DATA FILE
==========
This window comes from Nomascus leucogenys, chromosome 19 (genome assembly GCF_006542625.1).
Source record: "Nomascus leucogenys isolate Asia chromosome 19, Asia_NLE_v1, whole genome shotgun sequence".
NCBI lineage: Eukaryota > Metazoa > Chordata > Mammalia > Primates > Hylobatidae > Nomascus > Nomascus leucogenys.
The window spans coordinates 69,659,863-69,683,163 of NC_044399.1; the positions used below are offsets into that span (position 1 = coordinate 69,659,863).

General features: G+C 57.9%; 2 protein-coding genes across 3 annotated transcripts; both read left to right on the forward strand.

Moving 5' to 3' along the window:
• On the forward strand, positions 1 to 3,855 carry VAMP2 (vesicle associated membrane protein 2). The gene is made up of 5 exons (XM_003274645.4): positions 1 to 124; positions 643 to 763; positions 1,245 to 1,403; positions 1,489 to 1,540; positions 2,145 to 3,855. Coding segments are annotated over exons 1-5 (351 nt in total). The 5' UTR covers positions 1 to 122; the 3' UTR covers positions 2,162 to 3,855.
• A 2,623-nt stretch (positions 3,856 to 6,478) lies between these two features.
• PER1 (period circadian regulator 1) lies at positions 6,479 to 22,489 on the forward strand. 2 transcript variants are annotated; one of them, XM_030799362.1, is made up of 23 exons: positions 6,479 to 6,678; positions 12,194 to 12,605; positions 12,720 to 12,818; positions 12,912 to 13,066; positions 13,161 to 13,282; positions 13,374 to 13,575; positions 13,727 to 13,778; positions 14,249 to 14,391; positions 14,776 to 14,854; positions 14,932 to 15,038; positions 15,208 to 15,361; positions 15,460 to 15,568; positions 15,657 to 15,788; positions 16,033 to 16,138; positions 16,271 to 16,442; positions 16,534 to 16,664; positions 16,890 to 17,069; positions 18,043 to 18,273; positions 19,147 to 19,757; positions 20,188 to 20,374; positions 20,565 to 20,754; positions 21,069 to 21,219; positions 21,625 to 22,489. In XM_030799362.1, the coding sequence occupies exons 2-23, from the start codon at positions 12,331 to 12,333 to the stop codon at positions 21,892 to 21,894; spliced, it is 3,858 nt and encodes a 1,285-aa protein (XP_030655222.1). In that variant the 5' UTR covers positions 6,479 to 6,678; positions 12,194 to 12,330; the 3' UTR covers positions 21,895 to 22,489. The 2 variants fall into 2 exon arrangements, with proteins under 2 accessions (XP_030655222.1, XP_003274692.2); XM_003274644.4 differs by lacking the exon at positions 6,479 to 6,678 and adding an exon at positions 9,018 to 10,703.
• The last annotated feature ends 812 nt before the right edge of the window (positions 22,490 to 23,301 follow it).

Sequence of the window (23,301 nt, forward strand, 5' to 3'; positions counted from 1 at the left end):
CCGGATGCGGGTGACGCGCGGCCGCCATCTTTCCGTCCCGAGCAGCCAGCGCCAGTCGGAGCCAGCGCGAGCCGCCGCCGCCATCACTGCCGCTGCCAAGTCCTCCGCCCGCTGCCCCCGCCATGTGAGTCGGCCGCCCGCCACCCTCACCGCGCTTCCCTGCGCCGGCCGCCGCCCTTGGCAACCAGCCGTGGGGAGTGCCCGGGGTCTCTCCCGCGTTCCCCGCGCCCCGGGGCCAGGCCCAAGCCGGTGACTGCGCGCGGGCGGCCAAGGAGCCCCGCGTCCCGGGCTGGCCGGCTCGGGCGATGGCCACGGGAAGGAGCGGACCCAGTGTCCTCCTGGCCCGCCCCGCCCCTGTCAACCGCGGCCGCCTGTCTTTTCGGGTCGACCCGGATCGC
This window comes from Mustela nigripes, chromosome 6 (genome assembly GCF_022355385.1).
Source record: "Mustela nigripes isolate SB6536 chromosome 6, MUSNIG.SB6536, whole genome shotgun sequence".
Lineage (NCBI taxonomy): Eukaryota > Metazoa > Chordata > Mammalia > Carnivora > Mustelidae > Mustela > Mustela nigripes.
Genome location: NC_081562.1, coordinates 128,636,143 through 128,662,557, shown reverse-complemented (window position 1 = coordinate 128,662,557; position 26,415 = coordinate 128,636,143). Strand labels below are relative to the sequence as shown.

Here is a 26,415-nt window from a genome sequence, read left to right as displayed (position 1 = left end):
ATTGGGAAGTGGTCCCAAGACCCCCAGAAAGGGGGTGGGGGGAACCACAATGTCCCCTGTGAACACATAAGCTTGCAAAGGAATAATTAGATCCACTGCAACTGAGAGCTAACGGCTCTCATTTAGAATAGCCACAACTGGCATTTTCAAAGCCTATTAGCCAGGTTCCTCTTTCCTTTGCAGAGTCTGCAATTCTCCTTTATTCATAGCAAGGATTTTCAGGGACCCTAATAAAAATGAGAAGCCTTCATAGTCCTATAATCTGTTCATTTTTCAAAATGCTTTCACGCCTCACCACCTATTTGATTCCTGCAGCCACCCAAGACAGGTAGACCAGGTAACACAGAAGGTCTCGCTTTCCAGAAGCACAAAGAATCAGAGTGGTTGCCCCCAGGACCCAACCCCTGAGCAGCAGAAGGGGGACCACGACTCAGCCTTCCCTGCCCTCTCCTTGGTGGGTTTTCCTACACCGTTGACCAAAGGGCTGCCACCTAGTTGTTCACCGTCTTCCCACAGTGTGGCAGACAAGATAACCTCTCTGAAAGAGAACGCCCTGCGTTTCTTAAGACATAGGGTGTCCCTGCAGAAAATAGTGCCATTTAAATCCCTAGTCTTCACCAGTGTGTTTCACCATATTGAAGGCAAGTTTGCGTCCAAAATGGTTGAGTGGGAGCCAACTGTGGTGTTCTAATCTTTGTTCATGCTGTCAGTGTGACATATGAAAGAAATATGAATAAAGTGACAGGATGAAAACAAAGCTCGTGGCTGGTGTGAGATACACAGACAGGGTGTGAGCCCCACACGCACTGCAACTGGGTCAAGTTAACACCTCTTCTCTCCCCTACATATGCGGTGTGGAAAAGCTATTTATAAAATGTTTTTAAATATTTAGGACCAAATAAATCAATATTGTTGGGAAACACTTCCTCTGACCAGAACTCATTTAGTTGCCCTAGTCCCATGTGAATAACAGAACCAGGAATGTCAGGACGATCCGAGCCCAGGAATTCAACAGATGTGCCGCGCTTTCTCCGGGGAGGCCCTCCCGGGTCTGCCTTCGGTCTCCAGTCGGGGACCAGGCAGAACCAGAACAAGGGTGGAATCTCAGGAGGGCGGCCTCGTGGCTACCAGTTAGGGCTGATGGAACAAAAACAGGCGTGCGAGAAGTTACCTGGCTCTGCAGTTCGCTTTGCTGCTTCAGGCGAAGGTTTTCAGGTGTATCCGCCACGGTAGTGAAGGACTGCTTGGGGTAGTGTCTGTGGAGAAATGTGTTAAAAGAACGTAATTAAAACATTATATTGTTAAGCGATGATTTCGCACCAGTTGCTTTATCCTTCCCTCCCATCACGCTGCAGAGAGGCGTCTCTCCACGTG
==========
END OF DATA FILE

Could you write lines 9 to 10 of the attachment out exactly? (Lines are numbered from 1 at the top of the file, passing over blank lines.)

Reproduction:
• PER1 (period circadian regulator 1) lies at positions 6,479 to 22,489 on the forward strand. 2 transcript variants are annotated; one of them, XM_030799362.1, is made up of 23 exons: positions 6,479 to 6,678; positions 12,194 to 12,605; positions 12,720 to 12,818; positions 12,912 to 13,066; positions 13,161 to 13,282; positions 13,374 to 13,575; positions 13,727 to 13,778; positions 14,249 to 14,391; positions 14,776 to 14,854; positions 14,932 to 15,038; positions 15,208 to 15,361; positions 15,460 to 15,568; positions 15,657 to 15,788; positions 16,033 to 16,138; positions 16,271 to 16,442; positions 16,534 to 16,664; positions 16,890 to 17,069; positions 18,043 to 18,273; positions 19,147 to 19,757; positions 20,188 to 20,374; positions 20,565 to 20,754; positions 21,069 to 21,219; positions 21,625 to 22,489. In XM_030799362.1, the coding sequence occupies exons 2-23, from the start codon at positions 12,331 to 12,333 to the stop codon at positions 21,892 to 21,894; spliced, it is 3,858 nt and encodes a 1,285-aa protein (XP_030655222.1). In that variant the 5' UTR covers positions 6,479 to 6,678; positions 12,194 to 12,330; the 3' UTR covers positions 21,895 to 22,489. The 2 variants fall into 2 exon arrangements, with proteins under 2 accessions (XP_030655222.1, XP_003274692.2); XM_003274644.4 differs by lacking the exon at positions 6,479 to 6,678 and adding an exon at positions 9,018 to 10,703.
• The last annotated feature ends 812 nt before the right edge of the window (positions 22,490 to 23,301 follow it).